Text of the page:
VP: This past summer, I charged the provost, the executive vice president and the chancellor for health affairs with identifying specific anti-racism actions and implementation plans in keeping with and across all the five areas of our strategic framework. We have sought to move decisively and without delay to mobilize every part of our enterprise by redoubling existing efforts. By initiating some significant new programs, we've worked hard to ensure that anti-racism and equity remain long term priorities for Duke. They have to be woven very carefully into every aspect of our institutional strategy and culture.

Over the course of the year, numerous new educational programs launched. As I mentioned, we recently completed our first ever campus-wide climate survey focused on issues of equity and inclusion. This summer, we'll be reviewing the results and beginning to plan our next steps, which will include new programmatic amendments and a continued emphasis on the work that's already underway. So we're moving forward. We're assembling now a University-wide racial equity advisory council, which will have working groups dedicated to campus climate and assessment, education programs, effective communication and infrastructure and policies. So the work is continuing.

TC: Have you seen any changes at Duke over the last four years that surprised you?

VP: That surprised me? Well, I would say the controversy surrounding the light rail was a regrettable surprise, one that reflected years of miscommunication and distrust—some of it justified, some of it not. It surfaced some of the complicated legacies we need to work through and our work with the community. We're trying very hard to strengthen our relationships with Durham, and our deep collaboration with the city and county officials during the pandemic is evidence, I believe, of how far we've come. Our Office of Durham and Community Affairs, under the leadership of Vice President Stelfanie Williams, has been hosting community conversations, several of which I've been able to attend, to learn directly from our neighbors about how we can help and develop our strategic plan for impactful engagement with Durham. There's so much opportunity for our city to thrive alongside our University, and we're committed to making that happen.

TC: Something else we've been reporting on lately is the Duke Graduate Students Union and the Duke University Press Workers Union being outspoken about wanting higher pay, more opportunities and more of a seat at the decision making table. How do you plan to address these concerns by Duke workers and bring lower paid members of the community to the table?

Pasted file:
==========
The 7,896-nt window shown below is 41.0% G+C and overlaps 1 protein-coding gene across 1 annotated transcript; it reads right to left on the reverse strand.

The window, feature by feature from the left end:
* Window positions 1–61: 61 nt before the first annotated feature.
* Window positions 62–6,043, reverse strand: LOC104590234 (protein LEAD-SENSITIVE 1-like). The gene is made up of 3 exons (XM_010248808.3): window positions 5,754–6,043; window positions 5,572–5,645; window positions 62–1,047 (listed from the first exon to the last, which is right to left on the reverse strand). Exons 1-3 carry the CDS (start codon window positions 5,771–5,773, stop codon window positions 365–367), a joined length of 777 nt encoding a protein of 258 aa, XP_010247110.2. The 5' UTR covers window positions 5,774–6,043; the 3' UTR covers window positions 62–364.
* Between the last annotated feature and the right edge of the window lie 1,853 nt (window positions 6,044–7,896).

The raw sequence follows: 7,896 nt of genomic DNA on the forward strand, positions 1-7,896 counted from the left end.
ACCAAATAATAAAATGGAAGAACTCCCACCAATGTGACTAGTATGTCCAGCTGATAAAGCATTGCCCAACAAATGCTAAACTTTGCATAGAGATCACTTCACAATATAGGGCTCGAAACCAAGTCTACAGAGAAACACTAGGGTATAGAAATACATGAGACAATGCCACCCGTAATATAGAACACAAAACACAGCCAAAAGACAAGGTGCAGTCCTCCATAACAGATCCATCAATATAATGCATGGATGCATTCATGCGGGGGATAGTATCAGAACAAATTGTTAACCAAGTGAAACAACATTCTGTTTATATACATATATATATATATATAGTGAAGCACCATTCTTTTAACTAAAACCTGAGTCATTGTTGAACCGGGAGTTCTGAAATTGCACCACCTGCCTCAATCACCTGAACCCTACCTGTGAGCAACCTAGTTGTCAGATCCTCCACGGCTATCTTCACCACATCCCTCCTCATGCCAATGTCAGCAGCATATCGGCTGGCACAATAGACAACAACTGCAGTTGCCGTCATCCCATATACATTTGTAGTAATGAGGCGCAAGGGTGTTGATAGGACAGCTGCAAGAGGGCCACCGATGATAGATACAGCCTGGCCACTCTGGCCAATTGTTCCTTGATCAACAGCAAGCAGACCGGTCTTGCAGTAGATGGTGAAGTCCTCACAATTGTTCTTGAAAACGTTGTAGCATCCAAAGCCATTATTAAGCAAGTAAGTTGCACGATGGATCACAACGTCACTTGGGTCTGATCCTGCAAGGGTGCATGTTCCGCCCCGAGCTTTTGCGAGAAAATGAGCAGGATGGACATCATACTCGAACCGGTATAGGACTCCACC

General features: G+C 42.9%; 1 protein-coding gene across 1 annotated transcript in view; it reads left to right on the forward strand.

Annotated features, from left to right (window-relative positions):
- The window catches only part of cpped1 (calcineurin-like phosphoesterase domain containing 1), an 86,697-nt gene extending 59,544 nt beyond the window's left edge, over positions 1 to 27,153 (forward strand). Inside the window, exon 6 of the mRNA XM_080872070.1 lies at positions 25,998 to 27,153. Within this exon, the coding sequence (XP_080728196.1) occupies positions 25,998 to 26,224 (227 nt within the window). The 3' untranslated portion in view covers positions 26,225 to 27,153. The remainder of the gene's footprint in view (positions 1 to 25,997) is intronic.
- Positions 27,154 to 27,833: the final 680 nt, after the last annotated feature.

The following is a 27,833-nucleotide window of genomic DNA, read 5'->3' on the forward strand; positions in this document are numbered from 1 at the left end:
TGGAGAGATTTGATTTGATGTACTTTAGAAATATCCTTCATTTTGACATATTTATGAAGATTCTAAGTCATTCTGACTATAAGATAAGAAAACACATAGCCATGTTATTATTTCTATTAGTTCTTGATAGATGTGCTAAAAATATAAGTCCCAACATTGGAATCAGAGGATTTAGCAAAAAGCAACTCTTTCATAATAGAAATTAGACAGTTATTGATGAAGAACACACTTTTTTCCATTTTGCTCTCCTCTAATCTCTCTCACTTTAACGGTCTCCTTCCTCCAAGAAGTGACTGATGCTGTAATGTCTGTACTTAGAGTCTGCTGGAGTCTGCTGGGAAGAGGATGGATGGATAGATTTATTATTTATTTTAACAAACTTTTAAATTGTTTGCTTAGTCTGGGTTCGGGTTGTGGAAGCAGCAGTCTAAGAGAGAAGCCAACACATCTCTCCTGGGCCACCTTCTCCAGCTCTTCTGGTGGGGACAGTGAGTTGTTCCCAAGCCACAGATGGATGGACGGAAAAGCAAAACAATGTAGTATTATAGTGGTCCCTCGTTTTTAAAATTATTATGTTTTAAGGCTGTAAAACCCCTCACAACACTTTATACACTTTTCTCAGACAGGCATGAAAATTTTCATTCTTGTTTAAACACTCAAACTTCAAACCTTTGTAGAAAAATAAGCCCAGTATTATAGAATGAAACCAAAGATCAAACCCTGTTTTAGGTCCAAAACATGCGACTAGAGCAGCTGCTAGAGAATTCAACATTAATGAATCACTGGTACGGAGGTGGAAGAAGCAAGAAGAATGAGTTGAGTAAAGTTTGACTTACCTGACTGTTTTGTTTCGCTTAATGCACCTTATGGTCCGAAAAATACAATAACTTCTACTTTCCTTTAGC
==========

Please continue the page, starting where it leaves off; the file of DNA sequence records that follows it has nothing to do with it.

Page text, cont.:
VP: I believe strongly that we must continue to expand our support staff and graduate students alike to these ends. Shortly after I arrived at Duke, we instituted a $15 minimum wage for all staff. Throughout the pandemic, we instituted policies that reflect our commitments, providing salary increases for all employees earning $50,000 annually or less, while instituting salary freezes and in some cases even reducing salaries and benefits for our more highly compensated faculty and staff. In line with our values, and to support our local Durham community, we worked carefully to avoid job losses and coordinated very closely with our staff to navigate our COVID-19 related challenges.

When this pandemic hit with full force more than a year ago, very few people at Duke, in Washington or in the business community could know that the full impact of this would be as extensive as it has been. And indeed, we did see an immediate hit to almost all sources of revenue at Duke from investments to patient care and an equally significant increase in costs for things like testing. The Department of Labor recently reported that colleges and universities cut more than 570,000 jobs in the last year, which is one out of every nine people working in higher education. Those cuts are devastating to individuals to their families, their institutions and their communities. But they were not the case here at Duke. Similarly, we're approving stipends for graduate students, and we're committed to ensuring that all of our graduate and professional students are well supported academically, financially and socially. We announced in 2019 that all doctorate students who are in their five year guaranteed funding period would receive 12 months stipends beginning in the fall of 2022. We did this because we know the vital contributions our graduate students make to the university community and our institutional excellence depends on the excellence of the support we provide the grad students and their families. And again, during the pandemic, we provided support for both undergraduate and graduate students by reducing certain fees and freezing tuition for a year, revising financial aid packages, creating a fund so that students with extraordinary needs could get money for housing, food, travel, technology, and providing additional benefits to graduate students. All of this work has been done in consultation with our employees, with faculty, students and unions, and we're closely engaged with the truly outstanding leaders of Dukes graduate and professional student government. Everyone shared in the sacrifice so that we could serve our students, so that we could save jobs, and retain money in our community. And this is something that we can all be proud of. I think it speaks volumes about the values and the compassion of the Duke community.